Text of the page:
Properly showing that uncountable sum of measures finite nonzero sets is infinite, given they are su

Pattab 2022-07-15 Answered
Properly showing that uncountable sum of measures finite nonzero sets is infinite, given they are subsets of X of finite measure.
In a question where ( X , , μ ) is a finite measure space, I am asked to show that the set { x | μ ( { x } > 0 ) } is countable at most.
While intuitively this has to be true, because as long as it is countable any series of nonzero measures of sets must converge and this can happen for geometric sequences of measures, but for an uncountable sum, this "can't" be the case, but how to show that- I can't seem to understand.
Firstly, is this the way to solve it? Trying to reach a contradiction, or maybe uncountable sum of elements is generally meaningless as an expression? I'm not sure, what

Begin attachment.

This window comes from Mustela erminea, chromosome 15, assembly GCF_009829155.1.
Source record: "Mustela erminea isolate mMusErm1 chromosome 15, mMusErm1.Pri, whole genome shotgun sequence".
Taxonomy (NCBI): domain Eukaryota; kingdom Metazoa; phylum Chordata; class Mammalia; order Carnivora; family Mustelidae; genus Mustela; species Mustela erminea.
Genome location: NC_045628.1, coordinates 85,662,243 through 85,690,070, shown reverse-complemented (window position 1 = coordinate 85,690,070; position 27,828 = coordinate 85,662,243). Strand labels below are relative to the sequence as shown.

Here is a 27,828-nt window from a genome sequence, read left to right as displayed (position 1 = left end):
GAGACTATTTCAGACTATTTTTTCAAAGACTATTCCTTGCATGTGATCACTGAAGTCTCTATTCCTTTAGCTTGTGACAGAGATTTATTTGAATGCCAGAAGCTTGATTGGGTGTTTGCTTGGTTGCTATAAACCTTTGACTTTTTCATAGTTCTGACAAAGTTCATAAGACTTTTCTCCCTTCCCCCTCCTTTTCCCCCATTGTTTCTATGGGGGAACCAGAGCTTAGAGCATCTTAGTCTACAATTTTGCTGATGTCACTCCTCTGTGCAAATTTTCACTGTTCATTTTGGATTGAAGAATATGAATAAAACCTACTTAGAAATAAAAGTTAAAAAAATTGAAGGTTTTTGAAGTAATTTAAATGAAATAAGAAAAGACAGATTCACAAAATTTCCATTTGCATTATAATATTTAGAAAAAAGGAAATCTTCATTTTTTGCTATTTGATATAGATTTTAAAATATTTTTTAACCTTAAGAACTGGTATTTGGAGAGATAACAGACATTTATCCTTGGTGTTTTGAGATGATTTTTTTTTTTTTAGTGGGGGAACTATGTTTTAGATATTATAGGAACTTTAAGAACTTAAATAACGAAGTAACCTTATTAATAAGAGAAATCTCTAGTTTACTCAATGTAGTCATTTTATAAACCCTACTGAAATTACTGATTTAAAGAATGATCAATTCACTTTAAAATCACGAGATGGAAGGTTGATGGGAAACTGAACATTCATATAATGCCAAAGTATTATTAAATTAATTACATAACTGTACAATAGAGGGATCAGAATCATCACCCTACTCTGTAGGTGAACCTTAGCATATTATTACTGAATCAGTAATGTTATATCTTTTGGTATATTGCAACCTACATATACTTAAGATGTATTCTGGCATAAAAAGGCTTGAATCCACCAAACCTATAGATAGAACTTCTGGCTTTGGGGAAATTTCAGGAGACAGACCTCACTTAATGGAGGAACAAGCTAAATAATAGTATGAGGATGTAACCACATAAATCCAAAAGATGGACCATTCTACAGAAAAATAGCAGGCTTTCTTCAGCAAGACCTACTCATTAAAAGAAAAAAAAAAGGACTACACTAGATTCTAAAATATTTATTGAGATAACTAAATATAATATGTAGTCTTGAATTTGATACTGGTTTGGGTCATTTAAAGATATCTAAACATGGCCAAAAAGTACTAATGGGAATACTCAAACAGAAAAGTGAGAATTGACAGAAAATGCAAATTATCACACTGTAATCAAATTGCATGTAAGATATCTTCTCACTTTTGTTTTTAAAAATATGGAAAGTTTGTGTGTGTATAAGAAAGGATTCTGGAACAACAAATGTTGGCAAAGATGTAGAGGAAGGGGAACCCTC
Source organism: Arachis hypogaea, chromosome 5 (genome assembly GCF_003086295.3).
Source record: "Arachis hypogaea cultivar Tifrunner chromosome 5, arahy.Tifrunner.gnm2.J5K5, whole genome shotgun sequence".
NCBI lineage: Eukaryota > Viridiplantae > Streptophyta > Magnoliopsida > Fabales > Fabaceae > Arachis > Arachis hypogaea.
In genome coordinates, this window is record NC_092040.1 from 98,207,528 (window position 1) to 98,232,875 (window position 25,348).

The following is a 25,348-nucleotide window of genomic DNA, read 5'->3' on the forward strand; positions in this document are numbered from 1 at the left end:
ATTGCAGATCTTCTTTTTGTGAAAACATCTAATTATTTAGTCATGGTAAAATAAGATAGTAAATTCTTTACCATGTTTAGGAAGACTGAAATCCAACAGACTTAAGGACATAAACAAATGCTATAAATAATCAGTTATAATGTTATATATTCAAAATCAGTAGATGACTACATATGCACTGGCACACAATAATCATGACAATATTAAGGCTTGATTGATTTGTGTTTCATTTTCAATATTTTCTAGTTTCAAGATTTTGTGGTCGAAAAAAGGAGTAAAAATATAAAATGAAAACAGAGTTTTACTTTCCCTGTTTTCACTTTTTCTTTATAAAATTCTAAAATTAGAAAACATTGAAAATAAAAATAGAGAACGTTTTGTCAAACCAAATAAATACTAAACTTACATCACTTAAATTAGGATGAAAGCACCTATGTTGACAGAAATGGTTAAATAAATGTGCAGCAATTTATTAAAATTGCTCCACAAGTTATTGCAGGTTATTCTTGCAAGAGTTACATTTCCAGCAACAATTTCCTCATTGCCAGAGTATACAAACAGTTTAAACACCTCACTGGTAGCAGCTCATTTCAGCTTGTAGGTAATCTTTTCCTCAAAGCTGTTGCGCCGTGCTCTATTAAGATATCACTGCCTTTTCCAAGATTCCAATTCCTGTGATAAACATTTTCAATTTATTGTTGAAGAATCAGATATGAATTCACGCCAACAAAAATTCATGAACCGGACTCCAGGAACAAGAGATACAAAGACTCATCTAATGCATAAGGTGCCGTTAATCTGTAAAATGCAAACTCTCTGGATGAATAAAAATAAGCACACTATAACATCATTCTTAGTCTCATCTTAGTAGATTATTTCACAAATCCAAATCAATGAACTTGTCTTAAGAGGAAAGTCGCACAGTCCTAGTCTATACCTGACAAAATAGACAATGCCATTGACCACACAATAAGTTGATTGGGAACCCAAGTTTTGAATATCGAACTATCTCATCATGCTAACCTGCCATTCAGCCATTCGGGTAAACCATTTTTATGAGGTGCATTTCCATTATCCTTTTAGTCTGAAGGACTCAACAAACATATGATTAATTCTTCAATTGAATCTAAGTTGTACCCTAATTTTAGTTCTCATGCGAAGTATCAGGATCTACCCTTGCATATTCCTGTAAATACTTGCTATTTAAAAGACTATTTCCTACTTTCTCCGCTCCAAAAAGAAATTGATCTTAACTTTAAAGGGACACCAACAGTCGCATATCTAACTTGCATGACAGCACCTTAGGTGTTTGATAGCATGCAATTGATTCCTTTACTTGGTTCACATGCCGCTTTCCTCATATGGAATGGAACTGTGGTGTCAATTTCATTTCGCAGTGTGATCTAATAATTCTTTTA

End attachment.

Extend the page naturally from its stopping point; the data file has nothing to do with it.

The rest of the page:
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Answers (2)

Ordettyreomqu
Answered 2022-07-16 Author has 22 answers
Define A n := { x μ ( { x } ) > 1 / n } and consider B n := A n A n 1 .
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Sylvia Byrd
Answered 2022-07-17 Author has 6 answers
Define A n = { x :   μ ( { x } ) 1 / n }. If A n contains at least m points, then μ ( A n ) m / n. Now μ ( A ) μ ( X ) < , so m n μ ( X ). Hence, A n contains at most n μ ( X ) elements. So A n is finite. The set in question is contained in the union of these A n , so it is countable.
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I may also have made other mistakes. Please feel free to point out. Any other hints are also welcome.